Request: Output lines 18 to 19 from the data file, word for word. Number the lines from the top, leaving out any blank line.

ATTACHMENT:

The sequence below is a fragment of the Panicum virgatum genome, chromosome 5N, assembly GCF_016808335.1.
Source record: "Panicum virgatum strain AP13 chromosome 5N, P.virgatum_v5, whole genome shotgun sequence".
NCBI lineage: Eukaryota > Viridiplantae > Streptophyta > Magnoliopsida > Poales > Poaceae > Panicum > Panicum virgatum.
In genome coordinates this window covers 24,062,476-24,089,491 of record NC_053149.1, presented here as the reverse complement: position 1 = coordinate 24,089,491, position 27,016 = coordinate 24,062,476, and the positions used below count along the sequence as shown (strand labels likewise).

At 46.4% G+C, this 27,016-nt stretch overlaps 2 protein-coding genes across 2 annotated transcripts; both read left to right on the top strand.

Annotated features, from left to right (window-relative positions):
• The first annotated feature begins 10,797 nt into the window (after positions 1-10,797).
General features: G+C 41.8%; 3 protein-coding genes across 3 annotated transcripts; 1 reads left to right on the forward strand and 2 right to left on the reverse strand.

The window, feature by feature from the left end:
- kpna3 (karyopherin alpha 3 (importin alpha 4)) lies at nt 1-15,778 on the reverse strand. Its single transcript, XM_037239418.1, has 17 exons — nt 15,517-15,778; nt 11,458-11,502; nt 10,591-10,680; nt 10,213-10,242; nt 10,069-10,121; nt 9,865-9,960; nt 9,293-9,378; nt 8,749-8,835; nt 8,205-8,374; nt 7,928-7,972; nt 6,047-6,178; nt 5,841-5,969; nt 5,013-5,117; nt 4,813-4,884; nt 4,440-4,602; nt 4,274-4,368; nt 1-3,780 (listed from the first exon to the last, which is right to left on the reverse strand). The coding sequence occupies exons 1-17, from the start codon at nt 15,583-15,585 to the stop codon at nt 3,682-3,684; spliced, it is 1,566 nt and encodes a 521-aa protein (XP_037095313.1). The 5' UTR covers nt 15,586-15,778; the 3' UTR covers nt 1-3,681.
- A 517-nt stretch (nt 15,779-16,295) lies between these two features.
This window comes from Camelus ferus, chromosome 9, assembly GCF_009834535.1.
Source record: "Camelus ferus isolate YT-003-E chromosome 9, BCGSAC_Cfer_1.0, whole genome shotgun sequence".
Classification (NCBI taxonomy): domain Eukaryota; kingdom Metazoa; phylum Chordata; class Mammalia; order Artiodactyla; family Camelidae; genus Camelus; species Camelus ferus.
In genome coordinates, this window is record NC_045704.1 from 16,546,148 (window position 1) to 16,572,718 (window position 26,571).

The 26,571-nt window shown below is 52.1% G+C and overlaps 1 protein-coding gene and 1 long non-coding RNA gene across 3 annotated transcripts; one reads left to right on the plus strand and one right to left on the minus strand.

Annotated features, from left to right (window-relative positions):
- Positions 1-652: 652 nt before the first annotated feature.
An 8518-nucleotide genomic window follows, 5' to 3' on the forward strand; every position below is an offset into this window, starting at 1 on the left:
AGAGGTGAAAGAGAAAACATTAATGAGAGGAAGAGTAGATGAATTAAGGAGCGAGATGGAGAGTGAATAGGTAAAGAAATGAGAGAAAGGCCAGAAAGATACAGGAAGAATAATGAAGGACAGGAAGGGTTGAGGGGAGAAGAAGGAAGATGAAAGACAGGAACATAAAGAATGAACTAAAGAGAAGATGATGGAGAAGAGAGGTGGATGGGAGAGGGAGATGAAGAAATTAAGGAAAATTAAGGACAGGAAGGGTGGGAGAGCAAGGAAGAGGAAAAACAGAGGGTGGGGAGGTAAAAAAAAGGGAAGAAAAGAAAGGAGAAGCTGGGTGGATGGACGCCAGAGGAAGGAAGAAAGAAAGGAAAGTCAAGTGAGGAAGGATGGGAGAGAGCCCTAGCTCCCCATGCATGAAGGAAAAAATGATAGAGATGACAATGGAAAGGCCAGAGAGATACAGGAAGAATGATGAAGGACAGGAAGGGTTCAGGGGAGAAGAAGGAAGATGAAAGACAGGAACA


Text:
- Positions 1-652: 652 nt before the first annotated feature.
An 8518-nucleotide genomic window follows, 5' to 3' on the forward strand; every position below is an offset into this window, starting at 1 on the left: